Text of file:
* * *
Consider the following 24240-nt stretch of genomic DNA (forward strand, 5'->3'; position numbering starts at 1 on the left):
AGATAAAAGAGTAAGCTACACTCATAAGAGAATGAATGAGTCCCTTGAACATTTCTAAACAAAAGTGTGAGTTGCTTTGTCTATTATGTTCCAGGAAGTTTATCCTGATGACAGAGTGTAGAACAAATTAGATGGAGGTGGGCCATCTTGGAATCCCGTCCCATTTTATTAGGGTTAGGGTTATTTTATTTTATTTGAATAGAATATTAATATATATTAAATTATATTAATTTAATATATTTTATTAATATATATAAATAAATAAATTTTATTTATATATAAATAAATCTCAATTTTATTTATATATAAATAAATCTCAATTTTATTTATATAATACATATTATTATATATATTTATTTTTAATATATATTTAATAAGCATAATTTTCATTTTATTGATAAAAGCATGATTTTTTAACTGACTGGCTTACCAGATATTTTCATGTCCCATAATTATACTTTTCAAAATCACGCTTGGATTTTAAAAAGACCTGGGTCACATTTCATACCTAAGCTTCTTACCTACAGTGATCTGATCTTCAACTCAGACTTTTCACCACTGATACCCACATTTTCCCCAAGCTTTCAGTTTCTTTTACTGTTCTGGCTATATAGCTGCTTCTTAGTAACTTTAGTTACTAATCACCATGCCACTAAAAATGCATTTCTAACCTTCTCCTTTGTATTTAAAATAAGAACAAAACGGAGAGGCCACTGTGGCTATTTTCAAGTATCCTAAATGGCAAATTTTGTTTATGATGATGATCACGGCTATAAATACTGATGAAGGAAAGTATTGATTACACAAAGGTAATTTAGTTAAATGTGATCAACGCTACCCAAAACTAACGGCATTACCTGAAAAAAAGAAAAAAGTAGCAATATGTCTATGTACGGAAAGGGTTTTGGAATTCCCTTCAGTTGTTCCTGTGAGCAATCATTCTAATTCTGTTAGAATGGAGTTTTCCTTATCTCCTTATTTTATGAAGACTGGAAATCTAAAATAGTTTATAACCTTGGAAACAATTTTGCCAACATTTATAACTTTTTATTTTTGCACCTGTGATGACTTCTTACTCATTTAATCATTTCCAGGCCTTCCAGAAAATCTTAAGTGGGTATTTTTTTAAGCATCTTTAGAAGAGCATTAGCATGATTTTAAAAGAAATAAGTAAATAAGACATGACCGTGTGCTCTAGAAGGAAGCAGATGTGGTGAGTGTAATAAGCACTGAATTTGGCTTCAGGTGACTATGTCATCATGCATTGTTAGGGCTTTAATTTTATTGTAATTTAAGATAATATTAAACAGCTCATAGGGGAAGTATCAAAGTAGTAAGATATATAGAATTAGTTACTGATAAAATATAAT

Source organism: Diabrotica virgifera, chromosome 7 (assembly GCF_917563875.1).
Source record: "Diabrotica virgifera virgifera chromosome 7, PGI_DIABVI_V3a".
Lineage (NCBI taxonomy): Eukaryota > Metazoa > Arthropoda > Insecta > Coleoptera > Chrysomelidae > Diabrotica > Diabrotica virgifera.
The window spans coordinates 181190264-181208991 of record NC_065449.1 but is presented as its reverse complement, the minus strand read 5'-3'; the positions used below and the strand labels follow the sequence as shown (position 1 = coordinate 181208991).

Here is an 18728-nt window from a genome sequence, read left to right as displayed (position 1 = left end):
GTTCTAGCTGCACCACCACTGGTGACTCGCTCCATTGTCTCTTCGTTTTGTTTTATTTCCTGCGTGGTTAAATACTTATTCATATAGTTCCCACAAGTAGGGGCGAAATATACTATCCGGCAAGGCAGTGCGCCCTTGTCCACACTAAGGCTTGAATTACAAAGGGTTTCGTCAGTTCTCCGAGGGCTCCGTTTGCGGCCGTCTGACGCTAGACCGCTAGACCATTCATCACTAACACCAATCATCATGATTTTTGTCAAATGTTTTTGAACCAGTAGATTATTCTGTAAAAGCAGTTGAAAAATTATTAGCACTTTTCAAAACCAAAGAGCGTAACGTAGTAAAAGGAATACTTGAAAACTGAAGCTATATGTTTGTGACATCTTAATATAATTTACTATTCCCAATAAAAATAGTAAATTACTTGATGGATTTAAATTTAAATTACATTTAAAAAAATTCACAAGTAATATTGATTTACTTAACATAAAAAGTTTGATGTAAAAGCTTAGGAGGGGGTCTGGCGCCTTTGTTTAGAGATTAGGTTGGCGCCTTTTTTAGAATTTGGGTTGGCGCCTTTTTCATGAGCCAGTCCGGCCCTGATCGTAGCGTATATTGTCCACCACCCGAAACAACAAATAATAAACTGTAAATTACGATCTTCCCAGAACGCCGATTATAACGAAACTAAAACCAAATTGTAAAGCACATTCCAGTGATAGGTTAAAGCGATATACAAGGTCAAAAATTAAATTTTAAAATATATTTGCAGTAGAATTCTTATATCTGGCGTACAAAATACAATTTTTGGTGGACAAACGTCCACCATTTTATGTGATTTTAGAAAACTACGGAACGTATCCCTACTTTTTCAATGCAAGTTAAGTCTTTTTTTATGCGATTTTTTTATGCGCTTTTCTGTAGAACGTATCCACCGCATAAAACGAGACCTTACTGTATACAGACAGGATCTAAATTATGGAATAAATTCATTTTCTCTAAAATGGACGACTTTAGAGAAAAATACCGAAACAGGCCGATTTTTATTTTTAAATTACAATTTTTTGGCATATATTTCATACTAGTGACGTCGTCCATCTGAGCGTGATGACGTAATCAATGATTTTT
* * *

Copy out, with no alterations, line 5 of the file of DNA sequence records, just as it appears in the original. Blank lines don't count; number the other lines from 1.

Lineage (NCBI taxonomy): Eukaryota > Metazoa > Arthropoda > Insecta > Coleoptera > Chrysomelidae > Diabrotica > Diabrotica virgifera.